Additionally, homemade products must also meet stringent labeling requirements: the operator’s name, city, ZIP code, permit number, product ingredients, weight, and the words “Made in a Home Kitchen” or “Repackaged in a Home Kitchen” must appear on the label of all food products sold.
Even if someone complies with all licensing and labeling requirements, California law only allows a cottage food operator to sell items listed on the Approved Food Products List.
The approved list contains just 31 food items that do not require refrigeration. Even if Ruelas did pay the $133 fee to obtain a license and met the other administrative requirements, she still would not be allowed to sell her ceviche out of her own kitchen—the same kitchen where, presumably, she feeds herself and her children just fine, with no license of any kind.
Furthermore, Ruelas said that she “never tried to be in business,” though if she did turn her hobby into a business, California would place a cap on her earning potential. A cottage food operator can only make up to $50,000 in gross sales per year before again running afoul of California’s regulatory scheme.
As demand for the sharing economy grows, regulations that “overcriminalize innovation” will only limit opportunity. People already share their cars and their homes (when not stifled by overregulation), so why not their food? Innovators are ready to act if government will only step out of their way.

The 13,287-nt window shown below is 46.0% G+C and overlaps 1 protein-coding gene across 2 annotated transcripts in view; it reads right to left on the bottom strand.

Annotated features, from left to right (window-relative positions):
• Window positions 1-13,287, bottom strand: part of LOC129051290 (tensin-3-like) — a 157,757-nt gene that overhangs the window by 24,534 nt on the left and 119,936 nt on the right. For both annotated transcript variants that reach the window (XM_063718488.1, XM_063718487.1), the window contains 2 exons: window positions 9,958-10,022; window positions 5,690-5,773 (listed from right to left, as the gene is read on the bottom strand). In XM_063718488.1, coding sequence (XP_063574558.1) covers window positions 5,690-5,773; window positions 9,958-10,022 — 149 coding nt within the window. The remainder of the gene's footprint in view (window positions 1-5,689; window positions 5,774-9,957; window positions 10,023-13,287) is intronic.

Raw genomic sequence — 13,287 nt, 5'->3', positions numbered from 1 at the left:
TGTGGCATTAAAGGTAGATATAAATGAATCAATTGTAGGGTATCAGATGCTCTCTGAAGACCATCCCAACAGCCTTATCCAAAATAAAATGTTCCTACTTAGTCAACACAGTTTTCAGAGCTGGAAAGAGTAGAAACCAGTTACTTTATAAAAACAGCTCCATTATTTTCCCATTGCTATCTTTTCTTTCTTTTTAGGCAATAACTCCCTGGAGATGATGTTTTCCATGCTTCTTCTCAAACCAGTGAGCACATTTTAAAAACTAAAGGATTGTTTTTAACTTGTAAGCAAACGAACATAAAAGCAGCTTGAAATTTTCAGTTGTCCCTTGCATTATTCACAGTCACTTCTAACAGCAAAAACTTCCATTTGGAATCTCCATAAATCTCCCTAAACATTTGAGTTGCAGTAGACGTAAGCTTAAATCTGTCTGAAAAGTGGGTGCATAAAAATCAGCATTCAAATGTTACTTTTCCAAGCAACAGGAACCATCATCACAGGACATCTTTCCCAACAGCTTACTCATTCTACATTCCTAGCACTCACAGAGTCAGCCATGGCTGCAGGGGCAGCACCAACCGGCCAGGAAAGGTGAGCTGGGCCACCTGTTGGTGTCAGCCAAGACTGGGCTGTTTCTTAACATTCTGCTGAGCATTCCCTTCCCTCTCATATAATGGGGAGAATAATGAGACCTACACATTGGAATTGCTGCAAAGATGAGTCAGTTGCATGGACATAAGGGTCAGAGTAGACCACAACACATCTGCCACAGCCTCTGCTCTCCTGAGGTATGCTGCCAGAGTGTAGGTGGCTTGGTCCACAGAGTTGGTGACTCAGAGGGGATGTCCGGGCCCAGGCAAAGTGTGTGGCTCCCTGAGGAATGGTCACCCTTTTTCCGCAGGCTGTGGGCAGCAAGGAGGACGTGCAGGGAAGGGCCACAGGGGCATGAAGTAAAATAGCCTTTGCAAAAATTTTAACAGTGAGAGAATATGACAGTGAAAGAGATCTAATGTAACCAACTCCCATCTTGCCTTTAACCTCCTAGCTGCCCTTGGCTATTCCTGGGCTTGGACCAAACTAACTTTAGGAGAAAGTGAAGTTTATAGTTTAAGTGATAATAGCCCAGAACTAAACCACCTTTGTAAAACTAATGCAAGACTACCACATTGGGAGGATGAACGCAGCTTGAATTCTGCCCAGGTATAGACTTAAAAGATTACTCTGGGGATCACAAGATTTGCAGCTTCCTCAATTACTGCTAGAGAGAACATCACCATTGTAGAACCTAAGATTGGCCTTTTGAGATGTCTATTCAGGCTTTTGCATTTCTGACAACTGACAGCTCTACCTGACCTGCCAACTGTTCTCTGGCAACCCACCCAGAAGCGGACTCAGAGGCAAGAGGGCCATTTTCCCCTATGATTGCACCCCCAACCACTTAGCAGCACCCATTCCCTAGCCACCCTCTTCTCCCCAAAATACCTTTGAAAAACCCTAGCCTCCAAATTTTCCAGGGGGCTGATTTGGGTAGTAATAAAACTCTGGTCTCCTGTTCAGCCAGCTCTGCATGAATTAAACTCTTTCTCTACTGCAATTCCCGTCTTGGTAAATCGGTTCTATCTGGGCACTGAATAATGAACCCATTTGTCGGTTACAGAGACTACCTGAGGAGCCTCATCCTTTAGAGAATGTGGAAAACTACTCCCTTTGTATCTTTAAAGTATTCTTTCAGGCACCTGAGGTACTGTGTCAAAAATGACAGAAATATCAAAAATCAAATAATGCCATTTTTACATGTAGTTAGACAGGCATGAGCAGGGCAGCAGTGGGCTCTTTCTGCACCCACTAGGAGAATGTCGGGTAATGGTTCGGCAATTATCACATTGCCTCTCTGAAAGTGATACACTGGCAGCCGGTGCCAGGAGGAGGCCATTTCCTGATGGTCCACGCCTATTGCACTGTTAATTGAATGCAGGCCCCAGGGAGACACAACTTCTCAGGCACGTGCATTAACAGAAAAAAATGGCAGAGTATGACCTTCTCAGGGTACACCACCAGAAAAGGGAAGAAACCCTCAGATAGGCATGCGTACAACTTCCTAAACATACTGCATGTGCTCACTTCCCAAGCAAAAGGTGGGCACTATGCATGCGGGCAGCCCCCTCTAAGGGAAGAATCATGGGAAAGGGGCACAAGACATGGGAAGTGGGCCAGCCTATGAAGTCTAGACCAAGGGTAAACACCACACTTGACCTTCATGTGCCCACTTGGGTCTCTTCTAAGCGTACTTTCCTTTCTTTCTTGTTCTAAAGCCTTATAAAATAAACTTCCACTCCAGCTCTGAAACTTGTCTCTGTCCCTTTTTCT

Ruelas violated the letter of the law by selling food prepared in her home kitchen without a license. But is her home cooking so heinous that it justifies a yearlong surveillance program of a community Facebook group? Is it necessary to deploy undercover agents to catch chefs in the act of delivering delicacies? Ruelas deemed the operation a “waste of time and resources and taxpayers’ money.”
Protecting the public from unsanitary food is one thing, but requiring a single mom with culinary talents to face jail time for sharing her talents with patrons from her community is another thing entirely.
At least six other members of Ruelas’ community group charged in the sting agreed to plea deals, but Ruelas refused a deal that would have required her to serve three years of probation, pay a $235 fine, and perform 80 hours of community service.
According to the Los Angeles Times, Ruelas said she is “willing to pay a fine,” but does not want a criminal record. As noted by John Malcolm, director of The Heritage Foundation’s Edwin Meese III Center for Legal and Judicial Studies, there are a multitude of collateral consequences that accompany a criminal conviction, which make it more difficult to secure employment, obtain a license to enter a variety of professional fields, or gain access to capital.
There is no need to brand Ruelas as a criminal when a civil fine provides a more than equitable remedy. This prosecution illustrates the problem of overcriminalization, which subjects every single mistake to criminal penalties and attempts to compel compliance with regulatory objectives through the criminal law. Instead, criminal regulations ought to leave alone unlicensed lemonade stands and home cooks before investigators conduct their next undercover sting operation at a Girl Scout bake sale.